Car Coverage Policy

Taylor, an authority on the travel industry, lives in Los Angeles.

The issue of the collision damage waiver has taken some new turns.

Several insurance companies offer the collision damage waiver, whereby the car rental company gives up the right to recover the cost of any repairs stemming from collisions, as part of their policies to travelers renting cars, and some car rental firms have expanded the liability travelers face in renting cars.

For example, Travel Guard International has a policy that includes 30 days of collision damage coverage.

Hertz, an industry leader, has joined other car rental firms in enlarging its collision damage waiver coverage to include theft and vandalism, not just collision.

"We've noticed a significant rise in theft over the past few years," a Hertz spokesman said. "It seemed illogical to hold renters responsible for a dent and not for the entire loss of a vehicle."

In line with this changeover, which went into effect at the beginning of the year, Hertz is now calling its policy "loss damage waiver" since it covers more than just collision.

The cost of the loss damage waiver is the same as before, the Hertz spokesman said.

Policy Changeover

Another example is Thrifty Rent-A-Car, which calls its optional coverage "physical damage waiver," since its policy covers theft as well as collision.

The price of the physical damager waiver was not affected by this change, a Thrifty spokesman said.

Not every company has changed its collision damage waiver policy, however. "We haven't made any changes, but we're reviewing what our competitors are doing," a Dollar Rent A Car spokesman said.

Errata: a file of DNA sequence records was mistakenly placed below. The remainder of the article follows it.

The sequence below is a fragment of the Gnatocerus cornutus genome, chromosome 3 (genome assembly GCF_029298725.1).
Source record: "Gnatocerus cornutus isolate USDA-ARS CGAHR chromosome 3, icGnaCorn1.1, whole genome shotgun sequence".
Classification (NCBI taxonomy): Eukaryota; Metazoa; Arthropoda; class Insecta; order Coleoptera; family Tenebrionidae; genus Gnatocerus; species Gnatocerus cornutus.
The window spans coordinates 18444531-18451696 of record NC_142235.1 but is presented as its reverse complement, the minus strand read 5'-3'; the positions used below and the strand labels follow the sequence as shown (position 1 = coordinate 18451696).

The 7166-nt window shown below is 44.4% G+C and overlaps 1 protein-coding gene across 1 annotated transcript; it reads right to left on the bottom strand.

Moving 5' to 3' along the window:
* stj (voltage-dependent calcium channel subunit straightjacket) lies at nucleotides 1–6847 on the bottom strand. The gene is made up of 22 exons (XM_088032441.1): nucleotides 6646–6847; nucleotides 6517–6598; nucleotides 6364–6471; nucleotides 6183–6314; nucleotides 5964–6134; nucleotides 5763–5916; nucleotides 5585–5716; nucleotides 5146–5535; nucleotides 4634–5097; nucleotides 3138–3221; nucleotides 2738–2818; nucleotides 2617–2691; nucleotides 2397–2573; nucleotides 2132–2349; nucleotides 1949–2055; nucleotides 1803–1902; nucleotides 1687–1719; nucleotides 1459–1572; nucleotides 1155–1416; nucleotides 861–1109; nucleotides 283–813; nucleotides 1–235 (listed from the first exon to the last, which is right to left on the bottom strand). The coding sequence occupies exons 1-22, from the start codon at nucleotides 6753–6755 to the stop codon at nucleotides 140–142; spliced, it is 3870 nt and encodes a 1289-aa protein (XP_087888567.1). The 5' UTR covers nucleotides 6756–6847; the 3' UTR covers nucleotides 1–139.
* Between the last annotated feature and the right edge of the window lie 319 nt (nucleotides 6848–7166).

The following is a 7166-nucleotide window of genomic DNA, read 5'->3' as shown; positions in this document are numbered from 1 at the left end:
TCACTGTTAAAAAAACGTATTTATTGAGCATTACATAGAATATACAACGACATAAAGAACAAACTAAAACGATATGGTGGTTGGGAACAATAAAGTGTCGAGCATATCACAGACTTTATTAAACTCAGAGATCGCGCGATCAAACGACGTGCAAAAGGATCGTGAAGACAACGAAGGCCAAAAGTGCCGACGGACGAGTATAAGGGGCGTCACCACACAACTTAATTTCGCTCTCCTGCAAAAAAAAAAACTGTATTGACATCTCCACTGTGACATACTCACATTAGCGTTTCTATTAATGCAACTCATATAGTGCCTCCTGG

Since there can be a variation in what you're responsible for if you have a rental car misadventure, it's vital to know up front what the terms are with a specific car rental firm.

The cost of these waivers has steadily risen. Collision damage waiver rates cost from $7 to $12 daily, and can be more than 10% of the overall cost of the rental.

The issue of whether such waivers are insurance or not is still being decided in several state courts.

Hertz won a battle in New York when a lower court ruled that Hertz's collision damage waiver (its name at the time of the decision) was not in the realm of insurance and is therefore not subject to insurance regulations. This decision is under appeal.

Many insurance regulators and other observers believe that collision damage waiver-style coverage, even if not deemed insurance, still belongs under some kind of federal or state regulation to protect renters from unfair pricing.

This issue is also likely to be tackled by the National Assn. of Attorneys General, which is scheduled to examine advertising and insurance practices of car rental firms.

Some renters purchase collision damage waivers, while unaware of coverage they might already have from their own auto insurance firms.

With such coverage, renters would then only be responsible for the deductibles.

Pays for Deductibles

The collision damage waiver coverage offered by insurance companies, intended as supplemental insurance, pays for deductibles.

As with any other insurance, you should check the amount of the coverage, the period covered, who is covered, etc. Find out what the process of coverage actually is.

For example, do you have to settle with the car rental firm and then file a claim with the insurance company?